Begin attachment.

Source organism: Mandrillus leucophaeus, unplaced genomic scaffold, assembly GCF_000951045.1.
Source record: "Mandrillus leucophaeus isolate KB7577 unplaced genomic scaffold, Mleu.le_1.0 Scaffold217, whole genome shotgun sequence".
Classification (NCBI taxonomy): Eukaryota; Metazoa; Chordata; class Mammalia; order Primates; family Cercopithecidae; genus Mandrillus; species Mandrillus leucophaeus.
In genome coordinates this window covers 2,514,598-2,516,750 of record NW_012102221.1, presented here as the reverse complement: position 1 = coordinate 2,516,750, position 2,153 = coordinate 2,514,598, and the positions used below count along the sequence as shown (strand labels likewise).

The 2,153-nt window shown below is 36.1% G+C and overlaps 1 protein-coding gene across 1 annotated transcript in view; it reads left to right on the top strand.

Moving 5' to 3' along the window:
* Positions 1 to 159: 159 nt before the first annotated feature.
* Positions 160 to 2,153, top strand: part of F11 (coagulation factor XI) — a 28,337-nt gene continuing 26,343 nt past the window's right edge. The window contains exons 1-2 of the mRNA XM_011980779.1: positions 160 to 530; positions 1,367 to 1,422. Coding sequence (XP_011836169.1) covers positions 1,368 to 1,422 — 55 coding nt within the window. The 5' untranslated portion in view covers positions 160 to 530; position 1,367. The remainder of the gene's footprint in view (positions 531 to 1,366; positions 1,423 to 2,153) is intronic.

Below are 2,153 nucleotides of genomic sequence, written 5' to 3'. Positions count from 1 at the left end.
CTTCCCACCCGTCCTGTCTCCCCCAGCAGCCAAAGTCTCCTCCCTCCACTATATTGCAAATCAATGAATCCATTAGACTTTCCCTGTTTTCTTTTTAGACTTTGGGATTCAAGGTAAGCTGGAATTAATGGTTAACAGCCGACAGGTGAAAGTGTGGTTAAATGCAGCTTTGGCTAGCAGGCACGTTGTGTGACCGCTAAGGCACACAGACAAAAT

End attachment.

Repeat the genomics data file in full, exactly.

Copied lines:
Source organism: Mandrillus leucophaeus, unplaced genomic scaffold, assembly GCF_000951045.1.
Source record: "Mandrillus leucophaeus isolate KB7577 unplaced genomic scaffold, Mleu.le_1.0 Scaffold217, whole genome shotgun sequence".
Classification (NCBI taxonomy): Eukaryota; Metazoa; Chordata; class Mammalia; order Primates; family Cercopithecidae; genus Mandrillus; species Mandrillus leucophaeus.
In genome coordinates this window covers 2,514,598-2,516,750 of record NW_012102221.1, presented here as the reverse complement: position 1 = coordinate 2,516,750, position 2,153 = coordinate 2,514,598, and the positions used below count along the sequence as shown (strand labels likewise).

The 2,153-nt window shown below is 36.1% G+C and overlaps 1 protein-coding gene across 1 annotated transcript in view; it reads left to right on the top strand.

Moving 5' to 3' along the window:
* Positions 1 to 159: 159 nt before the first annotated feature.
* Positions 160 to 2,153, top strand: part of F11 (coagulation factor XI) — a 28,337-nt gene continuing 26,343 nt past the window's right edge. The window contains exons 1-2 of the mRNA XM_011980779.1: positions 160 to 530; positions 1,367 to 1,422. Coding sequence (XP_011836169.1) covers positions 1,368 to 1,422 — 55 coding nt within the window. The 5' untranslated portion in view covers positions 160 to 530; position 1,367. The remainder of the gene's footprint in view (positions 531 to 1,366; positions 1,423 to 2,153) is intronic.

Below are 2,153 nucleotides of genomic sequence, written 5' to 3'. Positions count from 1 at the left end.
CTTCCCACCCGTCCTGTCTCCCCCAGCAGCCAAAGTCTCCTCCCTCCACTATATTGCAAATCAATGAATCCATTAGACTTTCCCTGTTTTCTTTTTAGACTTTGGGATTCAAGGTAAGCTGGAATTAATGGTTAACAGCCGACAGGTGAAAGTGTGGTTAAATGCAGCTTTGGCTAGCAGGCACGTTGTGTGACCGCTAAGGCACACAGACAAAAT